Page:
For Annex B animals, the regulations essentially stop once the animal has been legally imported or exported; however, for animals that fall under Annex A, further restrictions are in place for their sale or purchase, even for private sales within the UK.
Annex A animals, when bought or sold, must be accompanied by one of the two types of Certificate of Sale regulated by Article 10 of the regulations, which mandates the retention of the chain of ownership of the animal in question, and also, requires the animal to be microchipped, tattooed or otherwise issued with a permanent identify mark, with the details of the mark recorded in the certificate.
The two different types of Article 10 Certificate of Sale are known as an SSC (Specimen-specific certificate) or a TSC (Transaction-specific certificate), with the latter being valid only for the person listed on the certificate, while the former covers whoever owns or is in possession of the animal at the time, and which must be transferred with the pet to their new owner or keeper.
The total number of animal species that are covered by the CITES regulations come to well over 5,000, and these will range between Annex A-D, meaning that a significant number of them do not need any special action or attention on the part of buyers or sellers in order to remain within the law.
If you are not sure whether or not any animal you are thinking about buying or selling will fall under the CITES regulations and to what level, you can find out by entering their species name in this handy search tool, or browse the full list. A short list of the species that are most commonly bought and sold in the UK and that fall under CITES protection can be found here.
If you wish to use Pets4Homes to advertise any species of animal that falls under Annex A or Annex B, you must be in possession of the relevant SSC or TSC certificate, and provide us with the permit number associated with it, or your advertisement will be rejected or removed. If you need to get an Article 10 certificate in order to legally sell your pet, you can find out how to apply for one and submit your application here.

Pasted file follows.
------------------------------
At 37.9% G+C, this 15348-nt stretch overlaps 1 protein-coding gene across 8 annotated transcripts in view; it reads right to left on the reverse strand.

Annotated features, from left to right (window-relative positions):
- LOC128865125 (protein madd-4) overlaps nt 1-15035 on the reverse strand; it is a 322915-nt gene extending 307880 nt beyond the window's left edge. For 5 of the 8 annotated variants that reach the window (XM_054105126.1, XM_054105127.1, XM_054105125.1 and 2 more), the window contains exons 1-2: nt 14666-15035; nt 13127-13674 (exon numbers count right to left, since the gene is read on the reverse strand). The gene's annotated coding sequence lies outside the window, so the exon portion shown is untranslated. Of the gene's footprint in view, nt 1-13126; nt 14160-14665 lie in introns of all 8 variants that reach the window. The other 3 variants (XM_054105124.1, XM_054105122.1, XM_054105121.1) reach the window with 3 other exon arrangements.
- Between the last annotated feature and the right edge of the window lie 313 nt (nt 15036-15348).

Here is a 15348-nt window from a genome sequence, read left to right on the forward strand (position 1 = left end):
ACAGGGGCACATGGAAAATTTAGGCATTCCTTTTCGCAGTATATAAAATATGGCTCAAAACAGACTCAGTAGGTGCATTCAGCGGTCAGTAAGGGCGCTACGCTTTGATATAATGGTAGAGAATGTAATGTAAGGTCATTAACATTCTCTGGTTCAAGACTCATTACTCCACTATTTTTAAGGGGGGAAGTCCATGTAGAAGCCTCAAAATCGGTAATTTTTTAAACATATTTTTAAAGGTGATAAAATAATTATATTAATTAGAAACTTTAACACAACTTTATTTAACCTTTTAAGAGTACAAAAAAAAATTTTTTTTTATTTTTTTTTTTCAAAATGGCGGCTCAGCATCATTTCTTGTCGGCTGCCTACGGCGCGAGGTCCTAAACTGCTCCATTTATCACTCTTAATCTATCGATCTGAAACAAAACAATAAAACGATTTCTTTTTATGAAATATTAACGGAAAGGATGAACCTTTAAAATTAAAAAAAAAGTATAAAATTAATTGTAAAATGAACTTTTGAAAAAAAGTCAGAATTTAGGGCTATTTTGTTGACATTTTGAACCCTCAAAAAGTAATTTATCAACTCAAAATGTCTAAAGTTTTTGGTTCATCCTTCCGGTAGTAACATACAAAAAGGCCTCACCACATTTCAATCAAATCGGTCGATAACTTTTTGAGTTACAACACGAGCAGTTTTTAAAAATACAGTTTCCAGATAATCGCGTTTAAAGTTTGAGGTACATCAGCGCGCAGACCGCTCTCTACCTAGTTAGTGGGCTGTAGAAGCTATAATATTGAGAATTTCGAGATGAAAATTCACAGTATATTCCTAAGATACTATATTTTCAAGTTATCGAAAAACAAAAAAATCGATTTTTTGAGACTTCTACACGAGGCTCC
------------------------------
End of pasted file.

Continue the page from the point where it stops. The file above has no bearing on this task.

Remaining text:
For buyers, if you have your heart set on a certain type of exotic species, it is important to find out its Annex status and what this means for you before you contact a potential seller. If you are simply browsing and something catches your eye, it is also important to check out the regulations pertaining to the species in question before you go any further.
When looking at adverts for Annex A animals, look for confirmation that the seller is in possession of the relevant Article 10 certificate, and if you do ultimately buy the animal, ensure that a copy of the certificate is provided to you.
If you find that any person attempting to sell an Annex A animal on Pets4Homes does not have the relevant paperwork or will not provide it for you, or if you otherwise have reason to suspect that the seller is in breach of the CITES regulations, please report the advert to us so that we can take action.